We try not to talk about faith, belief or religion at dinner parties because we don’t want to cause arguments…
?Platform Youth Theatre
Sunday 6 December 2009
We try not to talk about faith, belief or religion at dinner parties because we don’t want to cause arguments. And for subjects that are mostly based on love and the creation of a better world, it’s always brave to state what you really believe or question the faith of others. Platform Youth Theatre have been asking questions and exploring their own beliefs over the past months. One Is Warm In Winter, The Other Has A Better View is the result.
Working in workshops with writer Adam J A Cass and director Caitlin Dullard, the company has developed a beautiful, open and honest look at faith. Opening with a Jewish and a Muslim narrator who claim they intend to insult everyone and force the audience to reassess the foundations of our own faith, the work thankfully doesn’t insult any belief.
Working with an allegorical story about an apple orchard in a valley that could be nourishing or poisonous, the imagery of climbing and falling and seeing and not seeing allow for a remarkably complex and surprisingly beautiful and poetic discussion of faith or the lack of.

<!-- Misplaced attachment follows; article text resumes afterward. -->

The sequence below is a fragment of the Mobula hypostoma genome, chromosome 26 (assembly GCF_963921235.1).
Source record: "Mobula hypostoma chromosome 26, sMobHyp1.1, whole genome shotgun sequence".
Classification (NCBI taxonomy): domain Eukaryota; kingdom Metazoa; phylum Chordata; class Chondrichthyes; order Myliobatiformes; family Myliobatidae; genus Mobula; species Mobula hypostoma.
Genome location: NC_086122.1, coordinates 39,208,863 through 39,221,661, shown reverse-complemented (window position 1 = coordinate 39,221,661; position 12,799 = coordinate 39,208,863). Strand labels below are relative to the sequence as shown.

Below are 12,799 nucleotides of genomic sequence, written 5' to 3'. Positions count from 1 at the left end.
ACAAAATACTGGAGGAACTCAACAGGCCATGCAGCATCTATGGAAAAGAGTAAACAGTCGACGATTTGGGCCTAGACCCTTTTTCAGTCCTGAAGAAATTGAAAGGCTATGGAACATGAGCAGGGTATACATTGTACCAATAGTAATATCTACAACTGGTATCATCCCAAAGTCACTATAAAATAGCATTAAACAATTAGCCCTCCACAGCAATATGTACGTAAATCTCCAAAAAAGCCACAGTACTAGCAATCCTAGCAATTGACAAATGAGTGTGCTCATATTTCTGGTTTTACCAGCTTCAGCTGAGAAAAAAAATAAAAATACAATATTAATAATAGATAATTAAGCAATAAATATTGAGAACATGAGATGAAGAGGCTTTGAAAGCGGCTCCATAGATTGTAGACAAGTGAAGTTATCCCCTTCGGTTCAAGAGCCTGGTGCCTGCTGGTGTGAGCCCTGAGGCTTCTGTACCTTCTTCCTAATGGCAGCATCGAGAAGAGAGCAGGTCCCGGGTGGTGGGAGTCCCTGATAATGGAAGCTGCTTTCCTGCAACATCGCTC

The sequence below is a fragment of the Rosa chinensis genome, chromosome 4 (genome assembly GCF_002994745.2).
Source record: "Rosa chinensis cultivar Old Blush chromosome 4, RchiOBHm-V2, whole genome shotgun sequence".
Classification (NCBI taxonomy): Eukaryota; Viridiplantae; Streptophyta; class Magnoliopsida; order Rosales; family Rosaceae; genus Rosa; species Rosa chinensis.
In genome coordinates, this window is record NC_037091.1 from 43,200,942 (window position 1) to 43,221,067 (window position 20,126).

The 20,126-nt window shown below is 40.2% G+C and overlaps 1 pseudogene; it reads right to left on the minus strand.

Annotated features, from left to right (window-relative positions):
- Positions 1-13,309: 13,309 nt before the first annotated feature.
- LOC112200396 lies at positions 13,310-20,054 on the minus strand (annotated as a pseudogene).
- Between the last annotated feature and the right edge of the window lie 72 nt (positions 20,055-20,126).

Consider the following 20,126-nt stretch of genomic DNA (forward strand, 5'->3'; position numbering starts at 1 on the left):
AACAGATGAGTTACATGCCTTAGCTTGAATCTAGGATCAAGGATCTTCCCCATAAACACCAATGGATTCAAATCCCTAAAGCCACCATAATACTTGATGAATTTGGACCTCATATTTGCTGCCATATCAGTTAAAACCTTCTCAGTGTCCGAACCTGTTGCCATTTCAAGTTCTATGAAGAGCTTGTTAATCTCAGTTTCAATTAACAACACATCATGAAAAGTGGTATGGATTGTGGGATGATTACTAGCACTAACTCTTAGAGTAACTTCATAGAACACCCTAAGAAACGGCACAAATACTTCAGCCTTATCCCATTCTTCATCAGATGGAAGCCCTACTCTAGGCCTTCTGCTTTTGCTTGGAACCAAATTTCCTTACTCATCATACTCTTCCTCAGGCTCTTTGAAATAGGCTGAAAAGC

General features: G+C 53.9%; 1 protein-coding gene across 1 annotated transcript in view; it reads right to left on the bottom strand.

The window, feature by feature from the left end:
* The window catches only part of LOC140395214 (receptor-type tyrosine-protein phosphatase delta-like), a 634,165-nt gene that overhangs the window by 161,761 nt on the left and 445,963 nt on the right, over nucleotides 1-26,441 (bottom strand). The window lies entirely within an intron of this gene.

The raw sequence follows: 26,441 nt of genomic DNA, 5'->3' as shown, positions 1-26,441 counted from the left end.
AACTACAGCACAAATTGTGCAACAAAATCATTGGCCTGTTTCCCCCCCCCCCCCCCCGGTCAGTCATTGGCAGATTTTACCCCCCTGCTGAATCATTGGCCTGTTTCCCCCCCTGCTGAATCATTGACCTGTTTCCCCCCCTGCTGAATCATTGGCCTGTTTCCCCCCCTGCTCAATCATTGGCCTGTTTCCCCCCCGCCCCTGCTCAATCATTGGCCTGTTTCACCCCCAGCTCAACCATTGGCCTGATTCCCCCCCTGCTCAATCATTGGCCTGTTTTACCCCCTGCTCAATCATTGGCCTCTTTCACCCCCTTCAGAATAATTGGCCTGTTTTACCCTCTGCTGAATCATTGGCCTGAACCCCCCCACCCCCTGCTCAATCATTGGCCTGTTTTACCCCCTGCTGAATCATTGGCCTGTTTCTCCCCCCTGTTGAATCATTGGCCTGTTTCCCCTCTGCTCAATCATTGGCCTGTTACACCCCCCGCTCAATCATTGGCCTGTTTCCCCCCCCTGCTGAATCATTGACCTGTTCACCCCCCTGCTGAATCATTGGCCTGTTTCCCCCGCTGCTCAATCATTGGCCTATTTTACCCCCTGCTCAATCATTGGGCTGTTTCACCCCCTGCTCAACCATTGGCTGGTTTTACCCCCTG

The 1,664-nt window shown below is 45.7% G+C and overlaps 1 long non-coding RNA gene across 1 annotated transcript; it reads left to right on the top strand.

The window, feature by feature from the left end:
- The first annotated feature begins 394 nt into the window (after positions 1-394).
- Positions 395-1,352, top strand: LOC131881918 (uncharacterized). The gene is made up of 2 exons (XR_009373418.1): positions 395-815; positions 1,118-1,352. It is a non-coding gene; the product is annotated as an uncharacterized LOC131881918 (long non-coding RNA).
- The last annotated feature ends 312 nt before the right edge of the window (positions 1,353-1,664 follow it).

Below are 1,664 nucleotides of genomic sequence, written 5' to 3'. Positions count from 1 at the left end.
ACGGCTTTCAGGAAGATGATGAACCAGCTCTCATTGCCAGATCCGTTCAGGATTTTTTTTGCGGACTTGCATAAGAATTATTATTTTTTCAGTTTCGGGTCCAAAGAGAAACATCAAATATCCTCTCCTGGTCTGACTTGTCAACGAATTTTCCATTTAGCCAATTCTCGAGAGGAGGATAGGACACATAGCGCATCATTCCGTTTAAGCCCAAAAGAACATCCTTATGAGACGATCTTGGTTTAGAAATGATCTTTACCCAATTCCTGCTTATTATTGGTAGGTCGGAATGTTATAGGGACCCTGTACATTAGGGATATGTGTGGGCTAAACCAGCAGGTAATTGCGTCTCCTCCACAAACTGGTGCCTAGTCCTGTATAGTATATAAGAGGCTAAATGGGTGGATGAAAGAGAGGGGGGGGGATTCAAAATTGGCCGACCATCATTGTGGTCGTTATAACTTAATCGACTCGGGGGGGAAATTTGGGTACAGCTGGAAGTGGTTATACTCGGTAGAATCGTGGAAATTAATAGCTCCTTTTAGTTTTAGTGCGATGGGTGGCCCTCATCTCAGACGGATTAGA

Many opinions are present, but none define the work. The capacity to hate is as extreme as the capacity to love and accept and believe. Cass’s voice can clearly be heard in the controlled language, but he has allowed the opinions of cast to control the content.
Using the full open space of fortyfivedownstairs, Tanja Beer’s design of apples creates an endless space that flows with the magic realism of the script and its combination of fresh, bruised and rotting fruit parallels the script, while creating an imagery of its own – and uses the space perfectly.
On the Platform Youth web site, cast member Lewi writes why he loves everyone involved in the project. If an exploration about faith and religion can create love, well perhaps we should be discussing it more.
Until 13 December, 2009